When I was in the sixth grade, I met a young man named Van Brooks. He would turn out to be not only one of my best friends, but also one of the biggest inspirations for me both personally and professionally. We bonded quickly. At first because we were the only 2 Black kids in the entire 6th grade class at our all-boys prep school. However, we soon realized our greatest bond was our love of sports. Over the next five years, we would spend a great deal of time together in the classroom and on the field as teammates. On a fall afternoon in our junior year, Van suffered a life-threatening injury during a football game. He was airlifted to the Shock Trauma unit for immediate and urgent medical treatment. He was told he would likely never walk again. Van credits his dad with telling him that a man is not defeated when he loses; he is defeated when he gives up. Powerful words that we live by. To this day, Van has never given up. He fights on and his commitment to defying the odds and walking again remains impressive.
Van’s Influence extends far beyond his circle of friends. He went on to graduate from high school and college. He founded a nonprofit organization (S.A.F.E.) which is focused on helping youths in the city of Baltimore. He’s a hometown hero, and I’m honored to call him friend and brother.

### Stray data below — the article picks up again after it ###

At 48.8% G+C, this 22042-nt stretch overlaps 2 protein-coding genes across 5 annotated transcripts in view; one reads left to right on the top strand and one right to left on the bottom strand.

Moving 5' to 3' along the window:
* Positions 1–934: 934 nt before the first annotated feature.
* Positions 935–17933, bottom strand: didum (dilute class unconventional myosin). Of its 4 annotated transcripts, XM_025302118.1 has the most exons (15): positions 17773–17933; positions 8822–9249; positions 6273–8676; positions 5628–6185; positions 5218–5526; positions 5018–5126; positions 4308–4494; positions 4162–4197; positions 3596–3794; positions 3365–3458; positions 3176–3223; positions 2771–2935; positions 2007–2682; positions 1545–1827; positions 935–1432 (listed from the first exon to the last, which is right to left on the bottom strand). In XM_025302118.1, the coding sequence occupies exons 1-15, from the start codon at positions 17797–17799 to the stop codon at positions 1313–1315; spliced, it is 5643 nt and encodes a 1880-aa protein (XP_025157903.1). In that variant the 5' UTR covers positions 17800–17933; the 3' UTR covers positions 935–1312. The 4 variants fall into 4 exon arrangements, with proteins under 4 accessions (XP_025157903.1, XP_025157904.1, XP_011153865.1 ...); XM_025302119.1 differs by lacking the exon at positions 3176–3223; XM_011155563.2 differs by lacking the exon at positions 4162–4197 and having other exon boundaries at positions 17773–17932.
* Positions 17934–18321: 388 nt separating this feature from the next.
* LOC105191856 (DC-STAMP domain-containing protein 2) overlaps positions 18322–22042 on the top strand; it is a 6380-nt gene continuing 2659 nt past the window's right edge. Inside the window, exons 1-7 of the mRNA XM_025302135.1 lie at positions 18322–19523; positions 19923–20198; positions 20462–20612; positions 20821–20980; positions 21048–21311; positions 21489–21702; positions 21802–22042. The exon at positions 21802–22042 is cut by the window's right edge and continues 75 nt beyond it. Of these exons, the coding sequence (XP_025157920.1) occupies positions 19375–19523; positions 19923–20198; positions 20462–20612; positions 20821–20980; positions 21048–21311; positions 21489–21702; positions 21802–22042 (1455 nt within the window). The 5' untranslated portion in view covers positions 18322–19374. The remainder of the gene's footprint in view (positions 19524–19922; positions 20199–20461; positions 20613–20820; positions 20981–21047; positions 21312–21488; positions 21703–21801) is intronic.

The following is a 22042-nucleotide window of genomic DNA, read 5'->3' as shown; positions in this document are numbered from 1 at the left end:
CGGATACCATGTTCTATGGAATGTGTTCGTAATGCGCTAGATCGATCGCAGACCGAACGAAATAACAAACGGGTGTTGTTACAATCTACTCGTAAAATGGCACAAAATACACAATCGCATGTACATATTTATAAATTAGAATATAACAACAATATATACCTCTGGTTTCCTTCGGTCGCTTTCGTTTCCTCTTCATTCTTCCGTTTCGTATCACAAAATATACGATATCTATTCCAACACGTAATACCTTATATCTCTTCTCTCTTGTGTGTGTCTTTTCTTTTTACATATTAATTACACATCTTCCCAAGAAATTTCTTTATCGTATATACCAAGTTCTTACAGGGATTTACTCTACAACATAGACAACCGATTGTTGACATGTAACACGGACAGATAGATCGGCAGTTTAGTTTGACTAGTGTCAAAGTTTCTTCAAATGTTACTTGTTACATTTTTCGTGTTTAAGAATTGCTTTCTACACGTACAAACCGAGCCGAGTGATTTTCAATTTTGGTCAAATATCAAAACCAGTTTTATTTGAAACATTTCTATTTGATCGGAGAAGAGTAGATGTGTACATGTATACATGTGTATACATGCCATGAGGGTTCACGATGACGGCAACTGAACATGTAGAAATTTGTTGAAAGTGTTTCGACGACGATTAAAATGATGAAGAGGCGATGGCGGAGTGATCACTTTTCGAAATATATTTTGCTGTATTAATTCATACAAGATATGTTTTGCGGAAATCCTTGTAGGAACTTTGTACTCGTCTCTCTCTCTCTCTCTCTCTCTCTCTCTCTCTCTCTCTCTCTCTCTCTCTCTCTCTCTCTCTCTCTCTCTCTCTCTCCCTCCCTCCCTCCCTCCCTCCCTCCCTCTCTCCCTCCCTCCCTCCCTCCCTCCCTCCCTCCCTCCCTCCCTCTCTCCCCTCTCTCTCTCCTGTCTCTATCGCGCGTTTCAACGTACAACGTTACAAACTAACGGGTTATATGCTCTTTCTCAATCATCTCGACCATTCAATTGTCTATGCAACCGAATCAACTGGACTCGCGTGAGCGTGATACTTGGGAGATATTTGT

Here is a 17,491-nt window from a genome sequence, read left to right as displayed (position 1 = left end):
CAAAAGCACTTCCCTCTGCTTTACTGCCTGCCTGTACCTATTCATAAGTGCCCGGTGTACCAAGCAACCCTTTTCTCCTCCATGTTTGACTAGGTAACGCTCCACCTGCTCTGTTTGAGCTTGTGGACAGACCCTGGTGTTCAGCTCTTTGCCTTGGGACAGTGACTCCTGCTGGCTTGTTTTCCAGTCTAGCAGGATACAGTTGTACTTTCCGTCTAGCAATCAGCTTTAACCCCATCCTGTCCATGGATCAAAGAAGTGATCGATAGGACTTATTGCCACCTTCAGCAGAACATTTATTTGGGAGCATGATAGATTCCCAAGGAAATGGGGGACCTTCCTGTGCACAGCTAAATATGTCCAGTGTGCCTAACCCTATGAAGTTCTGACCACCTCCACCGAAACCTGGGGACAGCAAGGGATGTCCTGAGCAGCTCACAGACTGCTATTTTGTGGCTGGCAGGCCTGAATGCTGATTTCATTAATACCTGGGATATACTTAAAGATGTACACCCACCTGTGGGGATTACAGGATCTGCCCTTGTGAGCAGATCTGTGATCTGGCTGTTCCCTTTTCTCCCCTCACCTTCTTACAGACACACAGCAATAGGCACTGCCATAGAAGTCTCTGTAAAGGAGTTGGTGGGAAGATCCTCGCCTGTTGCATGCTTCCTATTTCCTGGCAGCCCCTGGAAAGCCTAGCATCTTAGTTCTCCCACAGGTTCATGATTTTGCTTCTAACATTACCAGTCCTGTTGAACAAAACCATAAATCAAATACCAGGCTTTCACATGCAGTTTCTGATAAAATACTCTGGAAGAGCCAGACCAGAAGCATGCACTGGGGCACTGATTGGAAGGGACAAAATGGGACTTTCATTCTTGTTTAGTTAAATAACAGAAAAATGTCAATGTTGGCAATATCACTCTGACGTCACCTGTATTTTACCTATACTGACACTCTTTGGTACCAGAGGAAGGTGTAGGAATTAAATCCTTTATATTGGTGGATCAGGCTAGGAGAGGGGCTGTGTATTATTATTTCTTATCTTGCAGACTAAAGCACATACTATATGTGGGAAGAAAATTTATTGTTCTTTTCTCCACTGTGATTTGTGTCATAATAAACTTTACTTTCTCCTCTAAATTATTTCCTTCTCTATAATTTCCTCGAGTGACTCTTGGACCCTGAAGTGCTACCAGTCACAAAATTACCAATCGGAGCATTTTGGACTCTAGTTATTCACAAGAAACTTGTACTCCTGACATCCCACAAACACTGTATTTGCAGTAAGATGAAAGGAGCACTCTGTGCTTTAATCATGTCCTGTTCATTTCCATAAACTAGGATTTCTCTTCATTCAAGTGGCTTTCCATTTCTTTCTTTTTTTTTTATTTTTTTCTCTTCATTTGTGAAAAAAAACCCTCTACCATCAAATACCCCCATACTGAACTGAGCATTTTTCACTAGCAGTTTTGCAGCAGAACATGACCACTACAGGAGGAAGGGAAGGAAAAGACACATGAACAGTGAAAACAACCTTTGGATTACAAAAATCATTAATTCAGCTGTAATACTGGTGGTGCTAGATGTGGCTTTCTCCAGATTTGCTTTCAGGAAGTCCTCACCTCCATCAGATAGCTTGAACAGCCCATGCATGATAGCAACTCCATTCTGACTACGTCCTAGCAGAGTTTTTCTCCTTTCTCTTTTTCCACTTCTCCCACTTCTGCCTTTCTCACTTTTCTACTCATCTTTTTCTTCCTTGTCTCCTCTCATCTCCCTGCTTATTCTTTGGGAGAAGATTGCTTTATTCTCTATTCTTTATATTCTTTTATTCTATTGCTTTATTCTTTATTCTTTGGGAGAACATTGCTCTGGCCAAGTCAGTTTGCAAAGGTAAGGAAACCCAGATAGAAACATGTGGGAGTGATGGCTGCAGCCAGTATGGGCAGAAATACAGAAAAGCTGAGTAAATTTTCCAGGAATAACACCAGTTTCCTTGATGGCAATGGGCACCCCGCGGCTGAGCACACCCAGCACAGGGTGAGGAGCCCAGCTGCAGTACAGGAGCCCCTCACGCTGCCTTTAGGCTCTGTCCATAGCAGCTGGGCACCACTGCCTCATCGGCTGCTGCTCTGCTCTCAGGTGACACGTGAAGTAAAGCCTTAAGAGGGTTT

Q3. What is your biggest piece of advice to businesses struggling with diversity and inclusivity in the workplace?
The easy answer to this question is that there are no easy answers. Recruiting, hiring, training, and retaining qualified team members is hard. It takes a consistent effort from the top down. It requires an intentional and conscious commitment to venture into the places that hold the wealth of diverse candidates you need. Do you recruit at HBCU job fairs? Do you seek out sponsorships and advertising opportunities at Black Greek festivals and events? Beyond Black History month, do you have a presence in the under-represented and, most likely, under supported communities that have the potential to provide employees and customers to grow your business?
It takes an honest assessment about where the company currently is and the likelihood that what you have been doing hasn’t been working. You’re not going to have all the answers. You won’t figure it out overnight, but that’s OK because the important thing is that you start.